Isn’t your internet freedom worth one measly minute?

I sure think so. Here’s the link again, click on it and take a stand for your rights!

Or

You can ignore it and some day you will wish that you had taken that one minute to be part of stopping the ATCA.

[tags]atca, copyright, treaty, internet freedom, copyright cops, big content[/tags]

Escapist Mass Bans Users Who Mention Adblock

In a move that’s right up there with saying that a chocolate and french fry addicted teen has no reason to use vitamins for acne, The Escapist recently pulled a stunt guaranteed to put them in the front running for this month’s cover of “DUH!” magazine when they suddenly started permanently banning users en-mass because they had the unmitigated gall to suggest that a user who was having difficulties with the site because of an ad that exceeded their computer’s capabilities should get Firefox and Adblock which would solve the problem by allowing the offending ad to be blocked.

It didn’t take more than a few posts farther down that thread for users to start being banned permanently because they admitted to or advocated the use of adblockers.

Not long after that they even amended their posting guidlines to include the following gem:

Do not confess, teach, admit to, or promote ad-blocking software that will allow users to block the ads of this site.

I have to say that this has got to be one of the single dumbest moves ever. While they did eventually reverse those bans in my opinion the damage is done. By doing so they made it clear that money is more important to them than anything else and that they feel that they have the right to tell visitors to the site how they can and can not use their browsers and what plugins they can and can not use on the site.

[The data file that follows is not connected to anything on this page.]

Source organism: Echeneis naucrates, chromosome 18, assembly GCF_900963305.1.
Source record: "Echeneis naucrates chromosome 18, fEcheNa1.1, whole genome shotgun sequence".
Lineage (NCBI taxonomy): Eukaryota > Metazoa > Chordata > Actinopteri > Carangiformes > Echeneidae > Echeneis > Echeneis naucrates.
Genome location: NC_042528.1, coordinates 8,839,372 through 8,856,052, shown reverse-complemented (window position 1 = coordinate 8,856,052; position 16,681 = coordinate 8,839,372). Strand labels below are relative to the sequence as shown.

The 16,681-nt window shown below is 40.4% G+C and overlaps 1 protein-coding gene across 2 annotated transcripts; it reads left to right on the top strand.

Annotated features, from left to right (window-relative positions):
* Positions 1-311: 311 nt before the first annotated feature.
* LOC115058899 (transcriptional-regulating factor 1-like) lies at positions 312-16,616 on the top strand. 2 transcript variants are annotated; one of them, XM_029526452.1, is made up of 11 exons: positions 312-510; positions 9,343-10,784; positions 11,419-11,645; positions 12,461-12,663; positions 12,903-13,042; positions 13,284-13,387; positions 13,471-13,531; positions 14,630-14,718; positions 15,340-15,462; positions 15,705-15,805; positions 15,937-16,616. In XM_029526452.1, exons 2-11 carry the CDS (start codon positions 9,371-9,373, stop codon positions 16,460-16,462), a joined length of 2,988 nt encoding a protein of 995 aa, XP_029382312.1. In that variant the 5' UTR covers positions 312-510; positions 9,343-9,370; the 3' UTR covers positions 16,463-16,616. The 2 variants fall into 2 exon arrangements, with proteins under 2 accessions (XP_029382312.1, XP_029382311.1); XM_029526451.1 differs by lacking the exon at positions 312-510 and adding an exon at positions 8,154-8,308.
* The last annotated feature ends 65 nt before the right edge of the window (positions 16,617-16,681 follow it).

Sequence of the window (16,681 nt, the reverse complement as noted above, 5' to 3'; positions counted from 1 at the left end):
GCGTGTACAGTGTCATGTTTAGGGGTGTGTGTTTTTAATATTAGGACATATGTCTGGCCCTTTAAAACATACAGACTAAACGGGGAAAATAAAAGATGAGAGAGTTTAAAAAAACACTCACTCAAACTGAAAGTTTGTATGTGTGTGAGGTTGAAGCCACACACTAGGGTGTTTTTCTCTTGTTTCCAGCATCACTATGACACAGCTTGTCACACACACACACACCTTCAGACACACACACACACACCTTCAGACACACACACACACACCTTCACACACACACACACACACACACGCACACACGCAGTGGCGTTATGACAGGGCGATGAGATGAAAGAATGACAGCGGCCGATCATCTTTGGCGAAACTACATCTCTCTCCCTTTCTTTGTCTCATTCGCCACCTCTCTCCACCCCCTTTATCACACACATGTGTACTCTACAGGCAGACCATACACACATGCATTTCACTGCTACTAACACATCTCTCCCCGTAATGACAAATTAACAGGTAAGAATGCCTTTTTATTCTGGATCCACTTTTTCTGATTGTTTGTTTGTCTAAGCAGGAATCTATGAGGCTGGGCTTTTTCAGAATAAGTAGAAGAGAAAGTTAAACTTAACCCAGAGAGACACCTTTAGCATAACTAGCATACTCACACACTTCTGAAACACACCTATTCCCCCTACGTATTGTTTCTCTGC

Thing is, last I heard it was none of anybody’s business what browser or plugins I use or whether or not I choose to use and ad blocker. It’s also my business if I want to suggest to someone that they also use an ad blocker and provide links where to find a plugin such as AdBlock Plus for Firefox.

Thankfully I have never been, am not now, nor do I ever expect to be a user of that forum. Partly because it’s not my cup of tea and now mostly because, even though it was reversed, they actually pulled this crap in the first place.

I will however, recommend that anyone planning to use that site, take a moment first and make sure that you have AdBlock installed and enabled on your Firefox browser before loading the site.

In short, screw you Escapist!

[tags]escapist, adblocker, ad block, ad block plus, adblock plus, firefox, stop ads[/tags]

Network Neutrality Still An Issue

In recent months I haven’t seen nearly as much talk about network neutrality, what it means to average users, what telephone companies and large ISPs want to do with the Internet and perhaps most importantly, what Washington and our newly elected president intend to actually DO about it.

In recent months I haven’t seen nearly as much talk about network neutrality, what it means to average users, what telephone companies and large ISPs want to do with the Internet and perhaps most importantly, what Washington and our newly elected president intend to actually DO about it.